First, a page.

IWPR conducts rigorous research and disseminates its findings to address the needs of women, promote public dialogue, and strengthen families, communities, and societies. IWPR focuses on issues of poverty and welfare, employment and earnings, work and family issues, health and safety, and women's civic and political participation.See attachment for description and how to apply.
Lt. Colonel Bruce Page of the U.S. Air Force JAG will be presenting an Information Session on Tuesday, March 1st at 1:15 p.m. in the Career Services/Public Service Library (room 186). The Information Session will last approximately 45 minutes and Lt. Col. Page will meet with students on an individual basis to answer questions. If you are interested in signing up for a meeting after the Information Session, please stop by room 184 to do so.
NOTICE REGARDING MILITARY RECRUITMENT
In order to conduct job interviews in the law school or to obtain assistance from the Career Services Office, prospective employers must sign a statement of nondiscrimination based on race, color, religion, nationality, gender, disability or sexual orientation. Federal laws relating to military service preclude representatives of the Armed Forces from signing the nondiscrimination statement in its entirety. Congress also has enacted a statute, known as the Solomon Amendment, requiring that federal funding -- including several categories of student loans -- be terminated at any educational institution that refuses access to military recruiters. Therefore, the law school grants access to military recruiters who sign the nondiscrimination statement to the extent consistent with federal law.
UofL Law Clinic Director
Professor of Law
University of Louisville's Brandeis School of Law
Shelley Santry, UofL Law Clinic Director and Assistant Professor of Law has been named a 2011 Woman of Distinction by the Center for Women and Families.
Each year The Center for Women and Families nominates a select group of women whose contributions work in unison to improve opportunity, education and quality of life for women and children in Kentuckiana.
"I am thrilled to be a 2011 Woman of Distinction not only because it isa honor involving my passion, to advocate against domestic violence, butalso because it is given by such an amazing organization as the Centerfor Women and Families. In looking at the list of previous recipients,I am truly honored to be a member of a group of truly awesome women."
If you haven't heard, the Office of Career Services and Public Service is changing its name to the Office of Professional Development. The official "kickoff" is the week of March 7th. Read the March edition of the newsletter and learn more about Professional Development Week.
Professional Development Week Events:
This week is the eighth week of classes. Stress is on the rise. Some students are choosing negative coping strategies. Instead, use positive coping strategies like the ones below for your stressors:
Stressor: You are behind in reading for one or more courses.
- Focus first on current reading assignments so that you are not lost in class.
- Fit in back reading a few pages or one case at a time until you are caught up again.
- Avoid becoming dependent on commercial case briefs instead of reading yourself.
Stressor: You have read everything but are feeling clueless in the course.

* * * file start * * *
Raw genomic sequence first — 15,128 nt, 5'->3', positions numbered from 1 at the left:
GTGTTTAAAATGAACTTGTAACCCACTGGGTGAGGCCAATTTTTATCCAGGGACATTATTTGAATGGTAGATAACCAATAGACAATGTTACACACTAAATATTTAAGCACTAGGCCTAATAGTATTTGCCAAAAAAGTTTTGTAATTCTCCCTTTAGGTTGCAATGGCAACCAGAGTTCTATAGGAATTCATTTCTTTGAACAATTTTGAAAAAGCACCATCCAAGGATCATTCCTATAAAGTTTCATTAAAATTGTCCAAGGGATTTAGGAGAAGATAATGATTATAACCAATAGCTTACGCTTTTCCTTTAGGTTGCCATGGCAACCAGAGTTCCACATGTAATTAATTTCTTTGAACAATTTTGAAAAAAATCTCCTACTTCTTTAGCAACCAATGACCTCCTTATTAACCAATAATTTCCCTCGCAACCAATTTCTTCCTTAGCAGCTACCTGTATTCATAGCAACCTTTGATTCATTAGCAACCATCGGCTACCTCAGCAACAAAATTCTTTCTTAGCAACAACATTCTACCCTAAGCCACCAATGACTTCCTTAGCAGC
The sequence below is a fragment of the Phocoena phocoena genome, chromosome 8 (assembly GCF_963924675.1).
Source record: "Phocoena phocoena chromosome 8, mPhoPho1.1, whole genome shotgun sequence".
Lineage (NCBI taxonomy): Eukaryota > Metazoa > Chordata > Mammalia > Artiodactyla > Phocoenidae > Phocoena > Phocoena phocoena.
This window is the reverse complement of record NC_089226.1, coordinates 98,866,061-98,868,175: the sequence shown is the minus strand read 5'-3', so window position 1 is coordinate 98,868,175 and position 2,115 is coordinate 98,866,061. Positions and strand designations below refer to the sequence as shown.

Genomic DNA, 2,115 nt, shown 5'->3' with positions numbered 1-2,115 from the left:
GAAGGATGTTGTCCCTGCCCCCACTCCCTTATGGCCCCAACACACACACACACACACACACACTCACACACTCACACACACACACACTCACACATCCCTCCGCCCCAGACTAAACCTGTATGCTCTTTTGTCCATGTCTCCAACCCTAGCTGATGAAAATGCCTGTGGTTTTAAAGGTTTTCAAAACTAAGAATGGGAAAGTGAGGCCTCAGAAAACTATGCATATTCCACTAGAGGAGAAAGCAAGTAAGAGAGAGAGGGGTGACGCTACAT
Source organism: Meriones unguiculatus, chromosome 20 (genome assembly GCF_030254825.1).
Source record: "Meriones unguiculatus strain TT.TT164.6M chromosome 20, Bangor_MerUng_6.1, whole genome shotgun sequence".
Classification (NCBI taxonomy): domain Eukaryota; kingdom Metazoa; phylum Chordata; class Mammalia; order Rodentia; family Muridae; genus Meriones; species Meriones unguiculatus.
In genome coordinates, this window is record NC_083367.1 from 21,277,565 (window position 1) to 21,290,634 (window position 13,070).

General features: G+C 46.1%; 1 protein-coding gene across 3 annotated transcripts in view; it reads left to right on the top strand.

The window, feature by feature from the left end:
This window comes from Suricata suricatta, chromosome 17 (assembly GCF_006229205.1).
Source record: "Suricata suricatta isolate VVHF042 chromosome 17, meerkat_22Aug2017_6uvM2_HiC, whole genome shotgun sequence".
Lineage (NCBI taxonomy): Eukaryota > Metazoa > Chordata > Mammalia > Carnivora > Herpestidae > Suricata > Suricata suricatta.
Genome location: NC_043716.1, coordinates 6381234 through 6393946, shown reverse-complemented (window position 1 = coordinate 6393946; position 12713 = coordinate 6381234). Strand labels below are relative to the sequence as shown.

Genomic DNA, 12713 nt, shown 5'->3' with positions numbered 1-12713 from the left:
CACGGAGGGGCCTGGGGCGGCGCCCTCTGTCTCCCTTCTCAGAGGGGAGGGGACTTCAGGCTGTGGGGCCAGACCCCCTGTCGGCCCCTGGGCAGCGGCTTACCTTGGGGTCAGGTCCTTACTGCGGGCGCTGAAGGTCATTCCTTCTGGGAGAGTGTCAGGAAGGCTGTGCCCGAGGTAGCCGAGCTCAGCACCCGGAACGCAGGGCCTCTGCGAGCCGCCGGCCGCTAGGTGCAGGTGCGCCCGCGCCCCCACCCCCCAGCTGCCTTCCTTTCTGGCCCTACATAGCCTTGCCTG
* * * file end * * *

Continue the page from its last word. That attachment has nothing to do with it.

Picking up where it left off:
- Determine what you need to do to gain understanding of the material.
- Some students need to get an overview first before they learn the parts: look at a table of contents, look at the syllabus organization, look at a graphic representation of the topic, read about the topic to get a preview.
- Some students need to learn the separate parts before they can understand the overview: after each series of cases, focus on the synthesis into the sub-topic; after several sub-topics, focus on the synthesis into the topic; after several topics, focus on the synthesis into the overall course.
- Consider whether working with a classmate would help you.
- Consider whether going to the professor with questions would help you.
- Consider whether reading a carefully chosen supplement would help you.
- If you are a 1L, consider whether going to your Academic Fellow during office hours would help you.
- Consider doing all of the above if that is what it takes to sort out the course.
Stressor: You are behind in outlines for your courses.
- Focus on outlines in the order of easiest to complete (less material covered, more understandable, already have part of it completed) through hardest to complete.
- Get started. Waiting until you understand it all or until you have the non-existent free weekend will not help matters.
- Once an outline is caught up, add to it every week. (The material will still be fresh and will take less time to outline.)
Stressor: You have several deadlines that are very close together.
- Break down each exam course into the smaller sub-topics that you must study.
- Break down each paper or project into the smaller tasks for completion.
- Estimate how long it will take you to complete each small sub-topic or task.
Total the full amount of time you will need for each exam or paper or project. Add 20% to your estimates.
- Take a calendar and allot tasks to each day so that you finish all tasks before the deadline.
The Environmental Law and Land Use Society and the Office of Career Services/Public Service present a Career Panel on Wednesday, February 23rd at 5:30 p.m. in room 275. The following environmental attorneys will be speaking: Tom FitzGerald, W. Henry Graddy, IV and Edward George Zuger III, Esq.
The panelists will answer your questions about the field, its opportunities and how to become a part of the environmental law community.
Pizza will be served.